The Graduate Management Admission Test Computer Adaptive Test (GMAT® CAT) is the computer-administered standardized test taken by people who wish to apply for entrance into a graduate business school program in the United States. GMAT® CAT is also known as simply the GMAT®, since only a few test locations outside of the United States administer the paper-based exam. Most programs that offer a Master’s in Business Administration (MBA) require an applicant to send in his or her GMAT® score along with their application so that the admissions department can evaluate the applicant’s qualifications and future academic success in the program.
This exam is called a computer adaptive test because as the test proceeds, the questions are tailored to different levels of difficulty depending on the person’s previous answers. This is unlike many other standardized tests, which have a predetermined list of questions. Questions are given one at a time, and the person’s correct answers to difficult questions are worth more points than easier questions.
Before the test begins, the person will have to take a tutorial on how the GMAT® CAT is given. The person will be able to answer sample questions, and he or she will have to complete certain computer tests. These tests will determine if the person can move a computer mouse, use the word processor, select answers, move to the next screen, and other tasks necessary for completing the computerized exam.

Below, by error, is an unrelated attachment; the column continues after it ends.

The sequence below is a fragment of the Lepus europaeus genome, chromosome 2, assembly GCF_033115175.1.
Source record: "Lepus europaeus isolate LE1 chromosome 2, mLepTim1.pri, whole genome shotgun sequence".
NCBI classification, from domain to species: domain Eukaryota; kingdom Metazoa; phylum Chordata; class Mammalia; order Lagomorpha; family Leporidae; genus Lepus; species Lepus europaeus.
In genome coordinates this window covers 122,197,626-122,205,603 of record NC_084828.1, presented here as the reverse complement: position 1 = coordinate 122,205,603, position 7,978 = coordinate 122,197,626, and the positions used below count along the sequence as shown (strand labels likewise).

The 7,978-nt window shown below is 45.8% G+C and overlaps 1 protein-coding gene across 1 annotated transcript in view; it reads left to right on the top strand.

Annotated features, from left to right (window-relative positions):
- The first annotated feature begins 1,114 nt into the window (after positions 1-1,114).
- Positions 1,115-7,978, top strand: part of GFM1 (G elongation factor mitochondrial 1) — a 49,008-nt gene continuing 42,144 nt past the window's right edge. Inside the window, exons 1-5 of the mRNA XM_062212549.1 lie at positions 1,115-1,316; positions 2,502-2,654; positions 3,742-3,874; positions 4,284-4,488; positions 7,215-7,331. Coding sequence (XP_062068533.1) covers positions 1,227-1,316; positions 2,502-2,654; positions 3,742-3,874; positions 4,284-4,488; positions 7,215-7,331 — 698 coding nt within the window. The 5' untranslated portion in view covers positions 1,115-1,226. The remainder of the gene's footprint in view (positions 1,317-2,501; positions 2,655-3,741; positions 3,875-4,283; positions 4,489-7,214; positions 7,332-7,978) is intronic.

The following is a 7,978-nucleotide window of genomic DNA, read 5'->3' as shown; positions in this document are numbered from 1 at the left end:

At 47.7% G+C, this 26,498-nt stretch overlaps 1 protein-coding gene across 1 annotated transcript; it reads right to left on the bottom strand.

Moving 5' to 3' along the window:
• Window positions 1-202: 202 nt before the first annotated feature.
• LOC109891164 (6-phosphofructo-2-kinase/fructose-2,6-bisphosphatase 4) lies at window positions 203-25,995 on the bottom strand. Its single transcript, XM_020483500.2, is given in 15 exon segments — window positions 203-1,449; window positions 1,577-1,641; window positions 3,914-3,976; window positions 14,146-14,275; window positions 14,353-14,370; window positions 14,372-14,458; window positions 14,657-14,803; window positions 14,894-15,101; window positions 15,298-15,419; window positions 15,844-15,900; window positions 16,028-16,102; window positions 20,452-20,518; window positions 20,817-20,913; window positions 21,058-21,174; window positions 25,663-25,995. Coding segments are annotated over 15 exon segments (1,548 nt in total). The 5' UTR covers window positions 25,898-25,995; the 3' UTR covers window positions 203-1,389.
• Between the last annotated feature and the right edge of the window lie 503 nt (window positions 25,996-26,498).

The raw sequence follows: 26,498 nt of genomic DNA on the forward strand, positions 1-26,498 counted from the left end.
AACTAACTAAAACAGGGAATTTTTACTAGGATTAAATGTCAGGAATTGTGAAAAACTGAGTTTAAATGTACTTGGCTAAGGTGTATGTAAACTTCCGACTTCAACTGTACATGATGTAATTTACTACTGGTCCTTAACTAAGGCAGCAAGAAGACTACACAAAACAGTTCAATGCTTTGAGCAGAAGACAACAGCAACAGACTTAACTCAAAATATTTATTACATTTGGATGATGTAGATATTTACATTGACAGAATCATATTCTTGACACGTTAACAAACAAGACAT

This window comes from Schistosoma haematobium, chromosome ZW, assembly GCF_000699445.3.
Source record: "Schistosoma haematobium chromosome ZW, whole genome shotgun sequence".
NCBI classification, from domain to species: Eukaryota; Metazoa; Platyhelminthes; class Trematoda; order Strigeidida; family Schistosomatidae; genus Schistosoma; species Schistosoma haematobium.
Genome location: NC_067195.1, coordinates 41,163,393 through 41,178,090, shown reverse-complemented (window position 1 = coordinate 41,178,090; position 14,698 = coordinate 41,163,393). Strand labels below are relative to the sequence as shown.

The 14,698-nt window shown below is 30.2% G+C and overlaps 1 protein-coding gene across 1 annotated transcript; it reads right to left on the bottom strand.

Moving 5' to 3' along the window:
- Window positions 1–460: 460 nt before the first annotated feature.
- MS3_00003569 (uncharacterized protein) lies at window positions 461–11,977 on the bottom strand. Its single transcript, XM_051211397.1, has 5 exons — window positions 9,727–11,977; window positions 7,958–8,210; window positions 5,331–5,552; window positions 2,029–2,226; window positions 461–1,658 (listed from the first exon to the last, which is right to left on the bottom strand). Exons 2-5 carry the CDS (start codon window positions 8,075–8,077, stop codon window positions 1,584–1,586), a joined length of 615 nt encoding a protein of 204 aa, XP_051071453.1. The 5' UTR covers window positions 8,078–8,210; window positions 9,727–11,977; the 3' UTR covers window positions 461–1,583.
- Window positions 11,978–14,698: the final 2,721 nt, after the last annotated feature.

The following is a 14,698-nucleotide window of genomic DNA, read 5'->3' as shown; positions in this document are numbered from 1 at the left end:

GMAT® CAT exams can be taken almost any day during the year, but a person can only take the test five times each year. The test scores range from 200 to 800, and it takes nearly four hours to complete the exam. A person’s scores on every section of the test besides the writing sample will be immediately viewable, and the person can choose to cancel his scores prior to viewing the scores if they believe that they did not perform well on the exam. Most high-ranking business schools in the United States required over a 600 on the GMAT® to be considered for admission.
The three different sections on the GMAT® CAT are the analytical writing section, quantitative questions, and the verbal section. In the analytical writing section, students are required to write two essays within an hour analyzing an issue and an argument. The quantitative section is made up of 37 multiple-choice problem solving and data sufficiency questions. These questions provide mathematical information and require the person to solve for the problem or determine that there is not enough data to provide a conclusive answer. Verbal questions ask the test-taker to correct grammar, analyze an argumentative statement, or provide answers about the main idea and facts presented in a text selection.